The basic facts of what we believe about God are laid out in the Apostles’ Creed. Instead of reading it, I am going to play a video of someone singing the Apostles’ Creed. The song is called ‘Creed’ and was written by Rich Mullins. The group that is singing this is Third Day. They sing the creed almost word for word. I want you to listen for the refrain: “And I believe what I believe is what makes me what I am. I did not make it, no it is making me. It is the very truth of God and not the invention of any man.”

[The first part of the video just shows the members of the band—it goes on for about a minute. Start the video at the screen where it says Creed Live by Third Day. Watch the entire video (about 5 minutes). ]

After the video, Say: Before I ask any questions, do you have any comments on the video? When they sang the refrain, what picture did they show? (circle of hands holding a Bible) What do you think they were trying to show us with that picture and the words of the refrain? (make sure to draw out the part about very truth of God/not the invention of man).

Science Experiment Station:
The creed talks about God the Father, Jesus Christ, and the Holy Spirit. It might sound like we are talking about 3 different Gods, but that is not true. There is one “essence”—that is God. There are 3 persons in this one God. We call this the Trinity. No one—not even pastors—can fully understand how this is so, but I have a little science demonstration to try and explain it a little.

Some people compare the Trinity to the “essence” of water. Water can be solid and liquid and gas (or steam) all at the same time. Hold up the cup with ice in it. Say: Here is some water—is it solid or liquid or gas? (solid) Put some of the ice cubes in another cup and put it in the microwave and heat. Bring out the cup and show the class. This is still water—is it solid or liquid or gas? (liquid). If there is steam rising, point it out. If not, put the cup back in the microwave and heat until there is steam. Point out the steam. Say: Is this water solid or liquid or gas? (gas—steam). We had ice and liquid and steam—all different, but also all are water.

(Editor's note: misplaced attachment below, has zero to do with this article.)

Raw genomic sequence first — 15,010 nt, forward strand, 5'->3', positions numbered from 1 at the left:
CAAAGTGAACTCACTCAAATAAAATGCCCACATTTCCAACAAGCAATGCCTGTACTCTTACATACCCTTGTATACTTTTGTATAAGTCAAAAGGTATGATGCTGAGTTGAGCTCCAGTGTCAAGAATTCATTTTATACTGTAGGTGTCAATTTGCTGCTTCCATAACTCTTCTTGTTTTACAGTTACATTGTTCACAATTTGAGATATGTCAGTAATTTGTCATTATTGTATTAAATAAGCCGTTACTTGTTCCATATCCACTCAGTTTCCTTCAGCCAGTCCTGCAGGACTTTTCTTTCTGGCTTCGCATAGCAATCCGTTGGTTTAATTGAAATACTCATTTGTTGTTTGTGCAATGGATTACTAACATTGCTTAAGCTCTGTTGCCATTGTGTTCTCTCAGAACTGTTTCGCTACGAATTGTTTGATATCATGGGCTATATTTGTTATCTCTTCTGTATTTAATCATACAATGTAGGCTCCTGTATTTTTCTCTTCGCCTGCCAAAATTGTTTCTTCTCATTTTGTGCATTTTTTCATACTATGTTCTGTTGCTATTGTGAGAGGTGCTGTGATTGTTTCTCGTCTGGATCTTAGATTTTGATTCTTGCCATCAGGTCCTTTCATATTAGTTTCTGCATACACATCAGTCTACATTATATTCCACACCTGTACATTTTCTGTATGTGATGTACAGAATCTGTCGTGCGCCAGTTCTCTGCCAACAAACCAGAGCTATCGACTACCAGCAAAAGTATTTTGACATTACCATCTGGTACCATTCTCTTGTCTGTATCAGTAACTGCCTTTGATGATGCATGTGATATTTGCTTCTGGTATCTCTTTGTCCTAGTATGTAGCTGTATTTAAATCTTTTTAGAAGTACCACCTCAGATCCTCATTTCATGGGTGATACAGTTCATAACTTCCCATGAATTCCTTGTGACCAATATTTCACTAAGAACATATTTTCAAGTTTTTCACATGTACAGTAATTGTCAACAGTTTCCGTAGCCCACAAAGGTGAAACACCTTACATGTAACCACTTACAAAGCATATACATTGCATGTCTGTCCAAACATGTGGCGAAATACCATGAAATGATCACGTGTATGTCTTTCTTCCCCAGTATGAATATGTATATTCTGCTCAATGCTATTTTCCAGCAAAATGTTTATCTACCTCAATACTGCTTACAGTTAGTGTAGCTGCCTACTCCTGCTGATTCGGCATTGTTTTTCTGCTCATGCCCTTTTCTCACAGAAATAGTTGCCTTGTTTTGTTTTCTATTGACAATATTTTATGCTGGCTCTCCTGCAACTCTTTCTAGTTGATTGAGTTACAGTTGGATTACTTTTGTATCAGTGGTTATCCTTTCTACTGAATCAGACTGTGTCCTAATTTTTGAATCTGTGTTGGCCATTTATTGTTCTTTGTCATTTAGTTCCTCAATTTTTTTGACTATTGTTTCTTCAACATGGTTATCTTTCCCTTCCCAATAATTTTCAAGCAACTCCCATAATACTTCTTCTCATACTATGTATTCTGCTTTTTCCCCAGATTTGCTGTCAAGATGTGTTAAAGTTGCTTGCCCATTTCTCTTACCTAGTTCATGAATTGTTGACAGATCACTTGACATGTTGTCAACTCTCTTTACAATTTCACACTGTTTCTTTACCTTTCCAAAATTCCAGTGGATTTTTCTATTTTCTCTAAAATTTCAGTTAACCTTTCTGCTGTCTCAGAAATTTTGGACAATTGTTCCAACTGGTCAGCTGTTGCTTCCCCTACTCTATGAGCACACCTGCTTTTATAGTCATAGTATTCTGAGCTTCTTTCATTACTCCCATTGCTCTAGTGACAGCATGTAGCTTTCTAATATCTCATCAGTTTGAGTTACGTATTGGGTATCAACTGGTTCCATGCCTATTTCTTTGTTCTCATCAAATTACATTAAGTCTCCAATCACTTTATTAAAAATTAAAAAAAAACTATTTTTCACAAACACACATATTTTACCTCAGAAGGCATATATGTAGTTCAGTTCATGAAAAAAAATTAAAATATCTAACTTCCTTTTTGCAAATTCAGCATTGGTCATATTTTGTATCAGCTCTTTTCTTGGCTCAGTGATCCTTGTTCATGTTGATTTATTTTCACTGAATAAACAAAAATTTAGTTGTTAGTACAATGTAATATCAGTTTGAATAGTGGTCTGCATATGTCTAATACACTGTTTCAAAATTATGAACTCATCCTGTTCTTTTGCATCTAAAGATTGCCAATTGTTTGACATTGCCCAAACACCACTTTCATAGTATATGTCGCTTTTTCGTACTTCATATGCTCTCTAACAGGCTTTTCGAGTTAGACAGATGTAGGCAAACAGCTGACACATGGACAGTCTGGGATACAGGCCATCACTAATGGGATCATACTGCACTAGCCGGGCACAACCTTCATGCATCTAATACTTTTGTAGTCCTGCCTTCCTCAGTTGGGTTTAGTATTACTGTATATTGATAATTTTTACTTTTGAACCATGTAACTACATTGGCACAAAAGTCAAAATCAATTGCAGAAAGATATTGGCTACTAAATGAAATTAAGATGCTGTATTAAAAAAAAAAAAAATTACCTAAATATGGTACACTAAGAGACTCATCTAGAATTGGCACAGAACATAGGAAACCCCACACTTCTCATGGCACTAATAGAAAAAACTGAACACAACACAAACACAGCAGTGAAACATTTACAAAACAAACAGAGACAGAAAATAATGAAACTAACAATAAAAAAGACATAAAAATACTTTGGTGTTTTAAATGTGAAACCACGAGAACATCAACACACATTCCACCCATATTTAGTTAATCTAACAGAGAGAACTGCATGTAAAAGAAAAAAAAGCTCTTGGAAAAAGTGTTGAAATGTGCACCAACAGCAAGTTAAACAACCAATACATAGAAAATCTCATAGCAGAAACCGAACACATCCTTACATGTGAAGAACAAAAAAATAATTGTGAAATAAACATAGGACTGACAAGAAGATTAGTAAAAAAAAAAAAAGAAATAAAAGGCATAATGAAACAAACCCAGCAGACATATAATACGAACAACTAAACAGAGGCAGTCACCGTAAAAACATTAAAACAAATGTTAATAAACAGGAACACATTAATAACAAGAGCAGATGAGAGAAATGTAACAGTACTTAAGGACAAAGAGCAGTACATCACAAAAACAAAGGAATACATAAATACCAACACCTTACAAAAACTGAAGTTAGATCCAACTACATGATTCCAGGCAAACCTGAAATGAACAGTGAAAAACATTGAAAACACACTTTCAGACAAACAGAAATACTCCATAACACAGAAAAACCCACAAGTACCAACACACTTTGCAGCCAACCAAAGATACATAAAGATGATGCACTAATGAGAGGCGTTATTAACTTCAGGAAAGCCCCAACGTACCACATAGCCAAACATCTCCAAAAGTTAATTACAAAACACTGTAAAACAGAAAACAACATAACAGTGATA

There is one God with 3 Persons: the Father, Jesus, and the Holy Spirit. Each of these persons of God had certain things that they do. We will learn more about that over the year in Sunday School.

Architecture/Field Trip:
We are going to learn a little bit about some of the symbols in our church that remind us of God and Jesus and the Holy Spirit. We will be going to the church to see these. Instruct the class to walk quietly to the church. Go near the altar area—where they usually do the Children’s Sermon. Point out the following stained glass:

  • In the balcony on the pulpit side, you can see a hand reaching down. That represents God the Father—and His care and protection as He holds us in His hand.
  • There are 3 windows under this. The middle window stands for the Apostles’ Creed (the cross with the triangle at the top for the Trinity, and the 12 stars for the Apostles). The window with the 2 tablets is the 10 commandments. The incense rising up to the throne represents the Lord’s Prayer—our prayers rise up to heaven.
  • Behind the organ is the window depicting Jesus. Here He is shown as the victorious Lamb of God, who takes away the sins of the world..
  • In the other balcony is the window for the Holy Spirit—it is a descending dove. The windows underneath it stand for Holy Communion (the wheat and grapes), and baptism (shell with water). The middle window with the Bible and sword and keys stands for the Office of the Keys—which deals with confession and forgiveness.


Walk over to the Christian Flag—it is between the pulpit and the side door. The Christian flag has 3 colors, just like the Apostles’ Creed has 3 articles:

  • The blue rectangle represents the faithfulness of God the Father
  • The red cross reminds us the blood shed by Jesus for the forgiveness of our sins
  • The white field is for the power of the Holy Spirit—especially for his role in increasing our faith and our Christian living.


Now we will be heading back to the classroom for one last activity.

Art Station:
Place markers and crayons and colored pencils on the table(s). Pass out the student booklets titled “Apostles’ Creed”—one per student. Explain that they will be using these booklets all year long as we explore the different Bible stories. They will stay here at church—the guides will keep track of them—and they will be able to take them home at the end of the school year.

Have them put their names on the front cover—along with the grade they will be this school year. They should then turn to page 1—it has “I Believe…” at the top. Say: In the Apostles’ Creed, we start each of the 3 articles with the words “I Believe”. This is because everyone needs to believe for themselves. You can’t believe for someone else, and they can’t believe for you. On page 1 you see the words “I Believe” at the top. I’d like you to take a few moments to draw or write at least one thing that you believe about God—you can do more than one if you like. If you would like, you could also decorate the cover of your booklet. (say the closing prayer below right after you have handed out the journaling materials—that way the students can leave as soon as they are done journaling)

Reflection:

We would like to have a consistent opening and closing to each class, especially since the teacher and station changes each week. Please end the class with this benediction from Numbers 6: 24-26 (CEV). Make the sign of the cross and say:
I pray that the LORD will bless and protect you, and that He will show you mercy and kindness. May the LORD be good to you and give you peace. Amen.


A lesson from: St. John Lutheran Church

A representative of Rotation.org reformatted this post to improve readability.

Last edited by Luanne Payne